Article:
Mezzo-soprano Mignon Dunn enjoyed a celebrated vocal career that she has now transformed into a legendary one as a teacher.
Born on June 17, 1928, in Tennessee, she studied under Karen Branzell and Beverley Peck Johnson. On Sept. 8, 1955, she made her official debut with the Experimental Opera Theatre of America / New Orleans Opera Association. The opera in question? “Carmen (More on that later).”
She would then appear with the New York City Opera in 1956 in “Troilus and Cressida.” From there, she would head over to the Metropolitan Opera where she would perform for a whopping 653 times between 1958 and 1994.
Her career saw her perform at a wide range of theaters such as La Scala, the Vienna Staatsoper, London’s Royal Opera, Covent Garden, the Paris Opéra, Moscow’s Bolshoi Theatre, Teatr Wielki, Warsaw, the Hamburg Staatsoper, and the Deutsche Oper Berlin, among others. She also appeared in South and Central America and was a fixture at the Canadian Opera Company. She also appeared all over the US and left recordings with EMI, Erato, and Deutsche Grammophon.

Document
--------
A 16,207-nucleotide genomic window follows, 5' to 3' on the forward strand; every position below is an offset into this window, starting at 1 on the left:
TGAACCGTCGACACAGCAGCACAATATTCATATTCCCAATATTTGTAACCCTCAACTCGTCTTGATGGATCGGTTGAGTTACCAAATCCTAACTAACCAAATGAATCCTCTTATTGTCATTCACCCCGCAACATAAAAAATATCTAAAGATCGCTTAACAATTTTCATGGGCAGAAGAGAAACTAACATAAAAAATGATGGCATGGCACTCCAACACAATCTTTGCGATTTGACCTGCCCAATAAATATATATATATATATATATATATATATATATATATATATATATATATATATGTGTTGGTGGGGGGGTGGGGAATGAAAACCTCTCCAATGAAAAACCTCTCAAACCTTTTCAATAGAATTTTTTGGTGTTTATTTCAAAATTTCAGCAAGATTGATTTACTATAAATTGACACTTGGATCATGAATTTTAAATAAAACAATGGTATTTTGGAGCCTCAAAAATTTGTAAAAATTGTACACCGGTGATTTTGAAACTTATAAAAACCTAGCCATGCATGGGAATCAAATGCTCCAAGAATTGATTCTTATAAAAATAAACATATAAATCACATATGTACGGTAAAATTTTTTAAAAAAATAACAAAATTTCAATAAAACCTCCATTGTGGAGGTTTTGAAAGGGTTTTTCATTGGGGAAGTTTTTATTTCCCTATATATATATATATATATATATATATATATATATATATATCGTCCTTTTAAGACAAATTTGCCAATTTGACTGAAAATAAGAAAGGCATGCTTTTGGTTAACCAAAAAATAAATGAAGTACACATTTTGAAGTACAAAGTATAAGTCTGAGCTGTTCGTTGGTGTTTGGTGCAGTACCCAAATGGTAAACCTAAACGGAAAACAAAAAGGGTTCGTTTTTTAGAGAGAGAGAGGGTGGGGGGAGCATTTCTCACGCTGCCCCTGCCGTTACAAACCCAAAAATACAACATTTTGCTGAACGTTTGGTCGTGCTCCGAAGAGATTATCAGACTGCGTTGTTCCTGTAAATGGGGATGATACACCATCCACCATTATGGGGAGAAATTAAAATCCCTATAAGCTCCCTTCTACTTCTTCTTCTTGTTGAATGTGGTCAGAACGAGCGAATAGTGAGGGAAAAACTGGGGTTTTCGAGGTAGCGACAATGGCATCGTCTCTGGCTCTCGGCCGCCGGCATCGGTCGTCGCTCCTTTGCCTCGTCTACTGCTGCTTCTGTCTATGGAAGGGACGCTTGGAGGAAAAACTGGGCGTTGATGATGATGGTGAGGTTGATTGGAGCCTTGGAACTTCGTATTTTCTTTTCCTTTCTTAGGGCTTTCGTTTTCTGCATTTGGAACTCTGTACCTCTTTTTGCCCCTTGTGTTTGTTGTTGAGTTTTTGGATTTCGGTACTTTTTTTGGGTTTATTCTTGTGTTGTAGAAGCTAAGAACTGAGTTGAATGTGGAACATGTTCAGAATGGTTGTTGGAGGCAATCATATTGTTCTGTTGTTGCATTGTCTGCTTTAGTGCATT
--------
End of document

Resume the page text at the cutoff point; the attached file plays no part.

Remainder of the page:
Once retired from the stage, she became a voice professor, working at the International Vocal Arts Institute, University Texas at Austin, the University of Illinois, Northwestern University, Brooklyn College, and Manhattan School of Music, among others.
As hinted above, for Dunn, there is simply one role that defined her career – Carmen. Per her own admission, she heard the opera for the first time at age 10 and stated then and there that opera was her career path. Since then, she has sung the role over 400 times in four different languages. She performed the role throughout her career alongside a number of famous tenors, including Franco Corelli and Plácido Domingo. She recorded it with Domingo in 1968.
Of a performance at the City Opera, New York Times critic Raymond Ericson noted, “She is able to make striking musical effects in phrasing that were impossible at the [Metropolitan Opera].”
Watch and Listen
Here is a full recording from a performance that features Corelli, Piero Cappuccilli, and Maria Chiara.
And here is an opportunity to see her in teacher mode.